Wednesday, April 6, 2016

Oak Relief

It is an odd time of the year to post a very fall looking leaf.  But I hope you will understanding my reasoning when you read my blog post today. This is not an April 2016 release, but it is a Technique Junkie Stamp September 2015 release - http://techniquejunkies.com/oak-relief/.  I loved this stamp as soon as I saw it.  But for a variety of reasons, I was not able to get it until recently.   As I am sure any of the people who follow this blog on a regular basis know, my husband passed away very suddenly this last year.   And the oak tree and leaf had already become a symbol of my hubby and his family not long after his own father died in 1979.



My hubby was very creative with words and language.  He often expressed deep emotions and funny thoughts in written words.  Most of his family were "Word Smiths."  They enjoy the odd twist of  a phrase, enjoy employing words in unique and different words.  It is not my skill at all.

The day before his own father died from cancer (and the entire family knew it was coming) he sat very early in the morning on our sofa and watched the many oak trees in our yard.  If you have oak trees, you may have noticed that usually the leaves turn brown in the fall and quite often they do not all fall until spring when the new leaves bud and begin to leaf out. That year it was different.  The leaves fell -- every single one. And he sat down and wrote this poem. I was able to get the poem placed over this design (by a friend of my hubby's) and it was in the funeral bulletin.


So at my husband's grave site we had planted an pin oak tree.  For many reasons the burial did not happen at the time of the funeral.  It happened in the fall. Just a few days before the burial, I went by the cemetery. Every leave on the tree was bright red.   This is the leaf I picked to bring home that day and I included in the frame with the above poem/artwork.


I have gone through many firsts this year since his death. Most of the first are events in which his absence was really missed.   My kids miss their Dad, the grandkids miss their Poppa. And they talk about him from time to time.  So this card was created to remember him, to remember his family.  I will be making cards for each family (and it is a large family) to mail out near the date of his death.  I plan to use the card above as my inspiration.  I do not have enough of everything to make that many but I think I can improvise.

So how did create this card?  I inked it with Versafine black ink. I then covered the ink with African Embossing powder from Paper Odyssey in Arkansas.  I do not know if they are in business any more. Then I used  reinkers in reds and browns to watercolor the leaf and its surrounding areas.  I added a strip of acetate that had white dots printed on it.  I wrapped some thin gold thread around the acetate securing the thread with a glue dot that I carefully placed behind a white dot.  Then I layered it on dull red card stock (Riding Hood Red) and then on a lovely tan card stock. It is simple because I wanted the leaf to be the true focal point.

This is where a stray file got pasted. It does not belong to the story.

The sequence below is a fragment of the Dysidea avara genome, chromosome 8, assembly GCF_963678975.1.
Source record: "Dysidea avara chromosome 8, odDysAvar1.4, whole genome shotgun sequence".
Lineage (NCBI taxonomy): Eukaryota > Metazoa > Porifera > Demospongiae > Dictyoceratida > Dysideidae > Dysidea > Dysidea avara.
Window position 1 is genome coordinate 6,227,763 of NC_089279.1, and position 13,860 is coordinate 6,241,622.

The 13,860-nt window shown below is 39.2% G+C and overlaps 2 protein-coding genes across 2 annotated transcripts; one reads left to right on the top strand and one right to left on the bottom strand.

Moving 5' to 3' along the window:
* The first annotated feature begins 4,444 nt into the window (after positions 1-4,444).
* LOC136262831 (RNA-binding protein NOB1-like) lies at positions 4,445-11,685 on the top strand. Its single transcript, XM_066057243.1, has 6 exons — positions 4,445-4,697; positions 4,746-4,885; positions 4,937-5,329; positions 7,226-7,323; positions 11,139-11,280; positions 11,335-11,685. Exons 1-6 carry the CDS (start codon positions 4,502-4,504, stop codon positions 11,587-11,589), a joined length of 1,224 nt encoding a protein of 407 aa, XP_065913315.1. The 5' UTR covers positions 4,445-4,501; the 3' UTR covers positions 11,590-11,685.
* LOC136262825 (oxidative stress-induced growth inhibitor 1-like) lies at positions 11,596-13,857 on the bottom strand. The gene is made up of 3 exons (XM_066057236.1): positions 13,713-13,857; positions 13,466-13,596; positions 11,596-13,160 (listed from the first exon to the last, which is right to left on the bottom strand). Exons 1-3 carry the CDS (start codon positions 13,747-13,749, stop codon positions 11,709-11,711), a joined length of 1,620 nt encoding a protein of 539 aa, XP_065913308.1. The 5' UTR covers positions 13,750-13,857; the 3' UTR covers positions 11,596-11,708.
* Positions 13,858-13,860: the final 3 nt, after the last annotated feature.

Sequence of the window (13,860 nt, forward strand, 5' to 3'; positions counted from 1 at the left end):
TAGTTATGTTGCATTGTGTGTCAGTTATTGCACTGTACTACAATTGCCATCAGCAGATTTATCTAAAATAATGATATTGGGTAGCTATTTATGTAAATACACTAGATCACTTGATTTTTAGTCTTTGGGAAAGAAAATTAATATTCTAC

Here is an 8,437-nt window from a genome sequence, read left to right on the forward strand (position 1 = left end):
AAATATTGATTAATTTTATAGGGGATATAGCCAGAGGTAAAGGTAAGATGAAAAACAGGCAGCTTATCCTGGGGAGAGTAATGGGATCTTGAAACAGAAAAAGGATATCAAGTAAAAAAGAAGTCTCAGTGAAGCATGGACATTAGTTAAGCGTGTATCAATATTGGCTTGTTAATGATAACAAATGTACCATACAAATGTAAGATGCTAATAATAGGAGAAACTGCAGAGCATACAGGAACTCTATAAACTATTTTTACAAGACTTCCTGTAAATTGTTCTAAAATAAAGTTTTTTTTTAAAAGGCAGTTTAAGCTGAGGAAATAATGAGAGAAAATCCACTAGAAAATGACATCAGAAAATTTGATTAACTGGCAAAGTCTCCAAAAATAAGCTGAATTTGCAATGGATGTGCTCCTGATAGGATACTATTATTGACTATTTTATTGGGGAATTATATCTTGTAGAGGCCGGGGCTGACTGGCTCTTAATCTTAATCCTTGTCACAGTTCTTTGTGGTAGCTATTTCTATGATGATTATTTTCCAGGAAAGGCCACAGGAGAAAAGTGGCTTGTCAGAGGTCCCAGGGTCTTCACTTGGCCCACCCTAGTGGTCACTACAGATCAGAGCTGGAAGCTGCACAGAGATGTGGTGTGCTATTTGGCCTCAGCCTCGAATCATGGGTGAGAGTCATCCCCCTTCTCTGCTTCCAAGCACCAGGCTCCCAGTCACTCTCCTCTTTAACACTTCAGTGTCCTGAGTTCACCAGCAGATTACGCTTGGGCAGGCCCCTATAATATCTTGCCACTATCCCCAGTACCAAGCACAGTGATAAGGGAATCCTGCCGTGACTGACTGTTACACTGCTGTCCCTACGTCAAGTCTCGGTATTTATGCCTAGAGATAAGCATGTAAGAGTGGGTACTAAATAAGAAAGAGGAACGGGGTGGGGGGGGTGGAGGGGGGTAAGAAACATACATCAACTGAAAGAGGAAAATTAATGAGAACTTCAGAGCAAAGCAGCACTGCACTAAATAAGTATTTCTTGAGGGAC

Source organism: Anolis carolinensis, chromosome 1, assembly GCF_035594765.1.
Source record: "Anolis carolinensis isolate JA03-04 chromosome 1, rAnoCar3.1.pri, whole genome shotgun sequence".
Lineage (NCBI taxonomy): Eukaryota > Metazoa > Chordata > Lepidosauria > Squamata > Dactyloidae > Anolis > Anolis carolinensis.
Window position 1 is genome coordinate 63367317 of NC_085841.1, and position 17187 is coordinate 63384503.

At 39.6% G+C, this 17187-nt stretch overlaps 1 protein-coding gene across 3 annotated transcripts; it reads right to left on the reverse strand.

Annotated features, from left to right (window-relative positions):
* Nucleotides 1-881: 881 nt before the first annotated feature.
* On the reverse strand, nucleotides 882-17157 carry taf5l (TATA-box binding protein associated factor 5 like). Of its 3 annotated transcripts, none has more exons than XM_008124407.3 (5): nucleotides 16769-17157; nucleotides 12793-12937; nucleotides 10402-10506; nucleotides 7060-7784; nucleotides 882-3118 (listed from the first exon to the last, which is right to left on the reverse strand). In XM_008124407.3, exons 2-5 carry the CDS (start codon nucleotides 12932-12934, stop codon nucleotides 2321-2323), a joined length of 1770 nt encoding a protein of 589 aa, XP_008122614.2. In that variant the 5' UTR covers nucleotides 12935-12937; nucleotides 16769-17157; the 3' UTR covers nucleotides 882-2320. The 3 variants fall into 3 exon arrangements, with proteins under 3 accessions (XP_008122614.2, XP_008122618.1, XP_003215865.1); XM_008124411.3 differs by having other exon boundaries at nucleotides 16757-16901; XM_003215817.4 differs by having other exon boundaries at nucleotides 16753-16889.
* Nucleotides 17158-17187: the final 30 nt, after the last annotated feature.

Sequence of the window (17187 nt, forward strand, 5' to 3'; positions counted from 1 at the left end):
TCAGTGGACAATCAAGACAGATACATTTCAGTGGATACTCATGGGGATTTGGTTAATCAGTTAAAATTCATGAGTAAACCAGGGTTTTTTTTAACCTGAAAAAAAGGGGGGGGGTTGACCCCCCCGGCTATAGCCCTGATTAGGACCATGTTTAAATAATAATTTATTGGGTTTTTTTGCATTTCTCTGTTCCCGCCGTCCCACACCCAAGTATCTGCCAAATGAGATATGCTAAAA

I hope you can now understand why I am showing this fall looking card at the beginning of spring.  Spring is a time of new beginnings.  I am adjusting to my new beginning and a new normal for me.  The grief is still very much there but it is not as raw as it was months ago.  There are times I can talk about it now without crying my eyes out.  There are fewer times that I do cry when I do talk about it.  Life goes on. God goes with me.  God is my helper at all times and especially in these times of grief.

Thank you for bearing with me and reading this long post without much stamping.

God bless and for goodness sake -- get inky!


6 comments:

April Puzzuoli said...

Beautiful, Judy. What a wonderful tribute to your hubby.
Very touching.

Hetty said...

Hello Judy, what a lovely poem, great memoris and wonderful thoughts go with your beautiful card. I am so lucky to have met your husband, when you stopped by at our house.

SUETTA BARTLEY said...

How beautiful, Judy. I'd love to see a picture of you two together. His poem is marvelous; as are the pin oak leaves being all red. I agree with April & Hetty. My favorite season is fall; my mother's is spring.

Mary Ellen Harrison abeautifulscrapbook@gmail.com said...

Just beautiful and so very touching. Thank you for sharing your heartfelt story.

Aimeslee W. said...

Hugs! xoxo

C. M. Taylor said...

What a beautiful tribute. You are so very blessed to have such wonderful memories. Thank you for sharing.